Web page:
Caring For Others When You Can’t Care For Yourself

I have a lot more anxiety now than I did last week, because I have all of the residual anxiety that hasn’t been addressed or sorted or dealt with while I have done nothing for myself.

I am done taking care of other people.

That was my thought Saturday night as I waited somewhat impatiently for my chickens to leave my house and go home (chickens being my group of younger friends who I generally adore but sometimes get worn out with). In the last two and a half weeks I have done back to back post-surgery for my brother, care for my very ill mother (who is much better now), running my firm (which got super-intense last week when things got challenging with every single client’s project at once), running my parent’s house while my Dad was out of state on business, helping some of the guys win over the girls they like, and dealing with the absolute nonsense spewing from a friend who dumped her boyfriend and is now taking her need for attention out on the rest of the group.

I am seriously thinking about getting them back together just to give the rest of us (me especially) a break.

Which brings me to one of the most challenging realities of PTSD for me: it is so much easier to care for (read meddle with) other people than it is to take care of myself. Not only that, but when I do get caught up in taking care of and meeting the needs of others, it takes me some time to wind down from it. I have a lot more anxiety now than I did last week, because I have all of the residual anxiety that hasn’t been addressed or sorted or dealt with while I have done nothing for myself. I’m also resentful that as much as I have been taking care of others, not only do they not acknowledge what I’ve done (family especially), they don’t care for me (again, family especially).

Enter therapy this morning, where I had to put names to my emotions, face these challenges and acknowledge that one of the core issues that I struggle with having PTSD is I experience anxiety when I don’t know.

I was in a very abusive relationship in which I was horribly betrayed a week before my car wreck. I didn’t understand it as abusive at the time because years of abusive employers had done a number on me (whole other story for another day), and I am coming to realize that what causes me the most anxiety is not knowing. I would really rather know the worst than not know. Some of that comes from being manipulated by someone I thought I could trust, some of it comes from genuinely thinking I was about to die. There is a lot of unknown when your car is smashing around and you are in complete sensory overload.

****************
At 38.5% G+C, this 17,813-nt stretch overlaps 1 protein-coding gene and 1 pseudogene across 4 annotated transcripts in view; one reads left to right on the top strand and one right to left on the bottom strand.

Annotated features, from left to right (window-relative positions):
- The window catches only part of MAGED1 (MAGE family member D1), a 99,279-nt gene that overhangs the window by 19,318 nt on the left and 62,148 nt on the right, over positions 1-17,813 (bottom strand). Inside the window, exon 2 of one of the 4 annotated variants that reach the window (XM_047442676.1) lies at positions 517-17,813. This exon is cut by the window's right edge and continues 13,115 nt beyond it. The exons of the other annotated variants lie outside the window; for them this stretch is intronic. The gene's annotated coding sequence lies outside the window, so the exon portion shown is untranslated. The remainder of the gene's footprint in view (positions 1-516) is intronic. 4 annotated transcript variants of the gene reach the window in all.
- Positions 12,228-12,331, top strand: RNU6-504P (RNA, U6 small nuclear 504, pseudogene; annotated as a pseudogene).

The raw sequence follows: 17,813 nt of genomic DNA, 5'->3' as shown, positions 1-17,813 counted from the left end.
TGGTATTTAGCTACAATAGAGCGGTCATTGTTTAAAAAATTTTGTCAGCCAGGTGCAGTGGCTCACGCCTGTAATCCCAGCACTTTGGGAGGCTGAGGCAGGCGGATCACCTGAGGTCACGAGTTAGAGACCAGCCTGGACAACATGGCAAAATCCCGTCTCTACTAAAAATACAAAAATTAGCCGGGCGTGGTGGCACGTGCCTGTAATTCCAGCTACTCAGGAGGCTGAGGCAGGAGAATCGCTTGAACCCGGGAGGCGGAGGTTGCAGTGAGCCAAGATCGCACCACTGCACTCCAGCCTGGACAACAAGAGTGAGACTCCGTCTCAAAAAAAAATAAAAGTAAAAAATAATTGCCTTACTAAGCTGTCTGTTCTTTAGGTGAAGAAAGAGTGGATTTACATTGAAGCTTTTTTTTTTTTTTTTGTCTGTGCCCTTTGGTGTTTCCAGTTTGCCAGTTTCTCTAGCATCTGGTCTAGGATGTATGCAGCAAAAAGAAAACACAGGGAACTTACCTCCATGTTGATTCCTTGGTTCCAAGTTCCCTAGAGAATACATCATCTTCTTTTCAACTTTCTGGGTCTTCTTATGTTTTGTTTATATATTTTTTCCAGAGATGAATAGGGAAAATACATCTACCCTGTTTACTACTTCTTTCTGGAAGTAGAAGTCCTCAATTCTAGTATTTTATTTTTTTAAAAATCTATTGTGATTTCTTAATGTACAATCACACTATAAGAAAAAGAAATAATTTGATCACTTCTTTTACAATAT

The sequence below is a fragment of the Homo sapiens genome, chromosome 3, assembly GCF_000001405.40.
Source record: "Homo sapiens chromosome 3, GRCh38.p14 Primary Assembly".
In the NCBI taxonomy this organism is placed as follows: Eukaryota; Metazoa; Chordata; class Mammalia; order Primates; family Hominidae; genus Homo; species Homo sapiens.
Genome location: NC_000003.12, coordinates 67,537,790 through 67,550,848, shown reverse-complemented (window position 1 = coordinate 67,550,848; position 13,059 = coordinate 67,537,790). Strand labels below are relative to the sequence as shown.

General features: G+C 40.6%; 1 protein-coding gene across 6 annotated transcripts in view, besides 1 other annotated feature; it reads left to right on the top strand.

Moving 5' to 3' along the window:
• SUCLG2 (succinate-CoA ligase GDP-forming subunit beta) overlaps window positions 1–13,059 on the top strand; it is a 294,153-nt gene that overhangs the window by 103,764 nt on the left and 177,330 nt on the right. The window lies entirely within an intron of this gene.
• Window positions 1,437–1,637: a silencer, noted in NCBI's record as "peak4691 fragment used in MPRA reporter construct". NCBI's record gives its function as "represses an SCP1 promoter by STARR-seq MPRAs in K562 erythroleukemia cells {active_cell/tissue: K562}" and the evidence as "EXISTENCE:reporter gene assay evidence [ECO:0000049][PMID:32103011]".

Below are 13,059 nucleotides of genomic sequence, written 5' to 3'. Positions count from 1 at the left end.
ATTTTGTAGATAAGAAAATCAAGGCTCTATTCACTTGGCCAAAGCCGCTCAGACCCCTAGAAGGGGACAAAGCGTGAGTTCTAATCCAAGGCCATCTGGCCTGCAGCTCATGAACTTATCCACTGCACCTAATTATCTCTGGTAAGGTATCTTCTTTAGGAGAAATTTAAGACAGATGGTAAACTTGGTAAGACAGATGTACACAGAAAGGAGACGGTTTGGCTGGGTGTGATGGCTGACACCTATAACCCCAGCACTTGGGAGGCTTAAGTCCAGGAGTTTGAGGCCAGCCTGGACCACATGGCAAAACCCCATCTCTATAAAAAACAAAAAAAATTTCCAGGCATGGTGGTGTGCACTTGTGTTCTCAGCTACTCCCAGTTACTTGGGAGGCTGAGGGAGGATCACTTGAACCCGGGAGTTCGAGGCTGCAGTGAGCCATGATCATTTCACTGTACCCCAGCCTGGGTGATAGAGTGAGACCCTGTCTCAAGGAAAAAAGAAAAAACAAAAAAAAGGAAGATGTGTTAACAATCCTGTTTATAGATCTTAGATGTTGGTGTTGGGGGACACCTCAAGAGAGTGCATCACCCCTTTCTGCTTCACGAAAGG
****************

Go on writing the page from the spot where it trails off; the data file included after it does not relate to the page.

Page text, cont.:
So now I get to begin to work toward sitting peacefully with not knowing, with understanding that anxiety will not bring resolution. It’s a little much to take in today. I’m going to need some time to process. I’m starting with making a plan to reorganize my workspace to be better for me (which I was going to do two weeks ago but didn’t because I was busy with others) and I’m listening to Brene Brown’s TED talks.

This is hard. This part is really hard. Onward.

So Many Things Are Good Now, Like Showers

It’s freeing to find comfort in something that was once a burden.

Now that my brain is back to processing trauma, some things are much better, and some are not. It’s why I’m in therapy still, to navigate what stability brings. I’m really glad I know this – that when things are stable for me, my brain feels that it can start releasing information for me to process.

Then I sit and wonder how I’ve forgotten so much. Eh.

For example, showers used to be horrible for me. I got to the point that I dreaded my daily rinse off because I had nothing to distract me and that’s when all of the trauma would hit me full force with anxiety brain. I would try to enjoy the hot water and time to myself, but that didn’t work. Now though? I don’t have the racing, anxious thoughts so often, I have learned to beat them back in still and quiet time, and showers ARE THE BEST. It’s freeing to find comfort in something that was once a burden.